Geithner, Bernanke Digest Eurozone: Dave's Daily

On Tuesday, Tim Geithner confirmed the U.S. would add to the rescue fund for Europe via the IMF. While many don't like this, there is nothing to stop them politically from doing so. More money will be printed and "the can" will be kicked further down the road. Believe it or not, U.S. banks have recapitalized and profited through TARP. European banks need to be recapitalized and this hasn't been done yet. Europe doesn't have the political authority to do this and Ben and Timmy feel compelled to help. They've gone too far down the "bailout path" to stop now. Besides, it's an election year and not much else need be said.

Another "down the road" minefield lies in Japan. Their demographics are poor and population is declining rapidly. Being as xenophobic as they are immigration is not an acceptable solution. Their debt is high and the Japanese save heavily buying JGB (Japanese Government Bonds) but, the number of buyers is falling and the debt is increasing. It will end badly. Last night the Japanese government decided to give a gold coin (.50 oz) for each $129,000 of bonds purchased - a clear sign of trouble ahead.

U.S. markets want to rally seasonally. With Ben and Timmy in to provide some temporary help, bulls are convinced troubles will be papered-over (literally). This is the cue to buy and they're trying hard to do it no matter every obstacle thrown in their path. S&P's downgrade threats yesterday were just one such example. Post election troubles in Russia, violence in Syria and threats from Iran can be easily brushed aside until they can't. So let's buy stocks is the thinking.

Stocks rallied in mixed fashion Tuesday as investors seemed timid overall given more news from the eurozone developing throughout the week. Stocks were held back by tech primarily and consumer sectors. The dollar was flat, bonds were weak and commodities mixed.

Volume was light once again and so was conviction. Breadth per the WSJ was mixed to negative.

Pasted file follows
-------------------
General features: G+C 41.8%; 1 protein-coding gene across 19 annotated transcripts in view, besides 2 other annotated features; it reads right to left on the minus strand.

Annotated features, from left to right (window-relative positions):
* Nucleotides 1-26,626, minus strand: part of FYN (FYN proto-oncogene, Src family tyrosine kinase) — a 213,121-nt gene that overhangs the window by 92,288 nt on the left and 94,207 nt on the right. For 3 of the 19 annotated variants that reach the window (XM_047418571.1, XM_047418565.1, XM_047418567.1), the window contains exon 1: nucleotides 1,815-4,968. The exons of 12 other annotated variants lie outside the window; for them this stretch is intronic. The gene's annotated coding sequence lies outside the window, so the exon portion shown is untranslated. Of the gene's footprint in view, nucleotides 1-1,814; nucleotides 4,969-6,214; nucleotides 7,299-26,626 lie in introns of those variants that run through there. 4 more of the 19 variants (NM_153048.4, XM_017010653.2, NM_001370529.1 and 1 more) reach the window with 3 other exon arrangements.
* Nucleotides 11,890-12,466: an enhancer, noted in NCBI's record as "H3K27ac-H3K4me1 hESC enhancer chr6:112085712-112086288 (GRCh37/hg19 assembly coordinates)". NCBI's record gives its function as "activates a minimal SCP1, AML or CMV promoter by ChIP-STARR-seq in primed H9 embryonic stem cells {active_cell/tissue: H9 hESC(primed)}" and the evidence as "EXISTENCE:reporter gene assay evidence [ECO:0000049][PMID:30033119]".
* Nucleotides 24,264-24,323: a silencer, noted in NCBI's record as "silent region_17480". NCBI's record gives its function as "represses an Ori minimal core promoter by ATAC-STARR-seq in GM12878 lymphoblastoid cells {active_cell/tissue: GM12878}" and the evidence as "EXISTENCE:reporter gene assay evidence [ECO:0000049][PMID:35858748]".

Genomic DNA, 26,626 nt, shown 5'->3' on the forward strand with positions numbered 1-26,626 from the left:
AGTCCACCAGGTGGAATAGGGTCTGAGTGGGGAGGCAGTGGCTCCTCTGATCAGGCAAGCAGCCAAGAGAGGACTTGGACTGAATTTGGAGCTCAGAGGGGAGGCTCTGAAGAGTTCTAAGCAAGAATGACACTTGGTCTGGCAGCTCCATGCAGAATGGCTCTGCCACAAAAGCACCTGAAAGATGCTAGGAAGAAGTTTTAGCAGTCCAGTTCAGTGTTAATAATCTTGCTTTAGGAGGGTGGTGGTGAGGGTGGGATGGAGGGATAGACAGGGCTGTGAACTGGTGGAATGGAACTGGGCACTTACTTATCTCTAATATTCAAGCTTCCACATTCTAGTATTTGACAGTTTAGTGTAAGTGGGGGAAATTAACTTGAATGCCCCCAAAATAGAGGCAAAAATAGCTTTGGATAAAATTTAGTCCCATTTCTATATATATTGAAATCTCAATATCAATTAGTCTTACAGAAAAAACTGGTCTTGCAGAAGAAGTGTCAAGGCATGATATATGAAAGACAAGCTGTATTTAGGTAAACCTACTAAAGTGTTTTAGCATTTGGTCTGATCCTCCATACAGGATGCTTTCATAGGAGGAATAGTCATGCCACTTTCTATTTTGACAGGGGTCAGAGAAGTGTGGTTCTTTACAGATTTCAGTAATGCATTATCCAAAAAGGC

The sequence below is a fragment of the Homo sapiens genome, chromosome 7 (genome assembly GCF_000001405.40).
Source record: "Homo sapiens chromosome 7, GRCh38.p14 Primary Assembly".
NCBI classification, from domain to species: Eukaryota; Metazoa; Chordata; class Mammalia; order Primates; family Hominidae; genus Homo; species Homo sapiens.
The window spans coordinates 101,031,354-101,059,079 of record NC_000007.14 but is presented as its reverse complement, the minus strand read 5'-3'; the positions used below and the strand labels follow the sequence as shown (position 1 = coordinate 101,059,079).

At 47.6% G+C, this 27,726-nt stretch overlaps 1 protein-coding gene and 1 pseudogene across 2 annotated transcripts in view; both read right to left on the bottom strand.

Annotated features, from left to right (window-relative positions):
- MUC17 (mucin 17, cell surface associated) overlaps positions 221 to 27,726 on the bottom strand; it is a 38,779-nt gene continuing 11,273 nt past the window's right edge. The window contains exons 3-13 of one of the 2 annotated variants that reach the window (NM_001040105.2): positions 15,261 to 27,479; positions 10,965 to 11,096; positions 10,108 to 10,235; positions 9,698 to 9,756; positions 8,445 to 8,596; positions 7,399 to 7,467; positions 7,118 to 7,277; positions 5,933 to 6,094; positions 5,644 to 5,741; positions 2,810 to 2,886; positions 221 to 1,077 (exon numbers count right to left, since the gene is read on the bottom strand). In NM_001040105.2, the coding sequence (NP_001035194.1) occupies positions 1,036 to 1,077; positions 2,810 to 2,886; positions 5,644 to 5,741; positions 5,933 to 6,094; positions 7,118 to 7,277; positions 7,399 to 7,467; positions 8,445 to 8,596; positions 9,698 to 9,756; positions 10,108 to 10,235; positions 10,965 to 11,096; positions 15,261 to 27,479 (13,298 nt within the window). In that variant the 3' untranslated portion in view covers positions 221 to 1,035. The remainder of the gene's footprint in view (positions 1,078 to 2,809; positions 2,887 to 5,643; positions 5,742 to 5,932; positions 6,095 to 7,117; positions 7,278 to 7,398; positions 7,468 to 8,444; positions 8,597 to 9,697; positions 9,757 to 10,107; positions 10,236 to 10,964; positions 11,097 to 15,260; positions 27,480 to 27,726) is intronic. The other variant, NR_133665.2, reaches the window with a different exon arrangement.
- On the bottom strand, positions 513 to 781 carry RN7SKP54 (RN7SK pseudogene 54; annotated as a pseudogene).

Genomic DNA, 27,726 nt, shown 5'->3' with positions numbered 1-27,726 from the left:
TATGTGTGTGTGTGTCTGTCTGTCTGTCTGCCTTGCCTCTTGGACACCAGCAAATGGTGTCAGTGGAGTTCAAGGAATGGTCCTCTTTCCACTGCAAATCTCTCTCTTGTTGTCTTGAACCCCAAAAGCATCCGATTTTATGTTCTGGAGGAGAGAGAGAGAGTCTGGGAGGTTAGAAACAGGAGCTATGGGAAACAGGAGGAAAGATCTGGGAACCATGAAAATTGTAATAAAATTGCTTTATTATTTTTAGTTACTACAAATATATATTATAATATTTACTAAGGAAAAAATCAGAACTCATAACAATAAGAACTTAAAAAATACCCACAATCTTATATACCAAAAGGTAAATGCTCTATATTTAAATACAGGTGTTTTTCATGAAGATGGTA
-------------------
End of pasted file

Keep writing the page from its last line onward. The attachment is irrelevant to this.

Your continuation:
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Continue to Overseas Sectors & ETFs

The NYMO is a market breadth indicator that is based on the difference between the number of advancing and declining issues on the NYSE. When readings are +60/-60 markets are extended short-term.

The McClellan Summation Index is a long-term version of the McClellan Oscillator. It is a market breadth indicator, and interpretation is similar to that of the McClellan Oscillator, except that it is more suited to major trends. I believe readings of +1000/-1000 reveal markets as much extended.

The VIX is a widely used measure of market risk and is often referred to as the "investor fear gauge". Our own interpretation is highlighted in the chart above. The VIX measures the level of put option activity over a 30-day period. Greater buying of put options (protection) causes the index to rise.

Continue to Concluding Remarks

There isn't much economic news to develop until Thursday. The focus remains the eurozone with hopes for a band aid by Friday. Once that's beyond us we'll have more earnings from retailers and the hoped for seasonal rally.

Let's see what happens.

Disclaimer: The ETF Digest maintains active ETF trading portfolio and a wide selection of ETFs away from portfolios in an independent listing. Current positions if any are embedded within charts. Our Lazy & Hedged Lazy Portfolios maintain the follow positions: SSO, DIG, FAS, VT, MGV, BND, BSV, VGT, VWO, VNO, IAU, DJCI, DJP, VMBS, VIG, ILF, EWA, IEV, EWC, EWJ, EWG, EWU, EWD, GXG, THD, AFK, BRAQ, CHIQ, TUR, & VNM.

 

The charts and comments are only the author's view of market activity and aren't recommendations to buy or sell any security.  Market sectors and related ETFs are selected based on his opinion as to their importance in providing the viewer a comprehensive summary of market conditions for the featured period.  Chart annotations aren't predictive of any future market action rather they only demonstrate the author's opinion as to a range of possibilities going forward. More detailed information, including actionable alerts, are available to subscribers at www.etfdigest.com .

 

This commentary comes from an independent investor or market observer as part of TheStreet guest contributor program. The views expressed are those of the author and do not necessarily represent the views of TheStreet or its management.

Dave Fry is founder and publisher of ETF Digest, Dave's Daily blog and the best-selling book author of Create Your Own ETF Hedge Fund, A DIY Strategy for Private Wealth Management, published by Wiley Finance in 2008. A detailed bio is here: Dave Fry.

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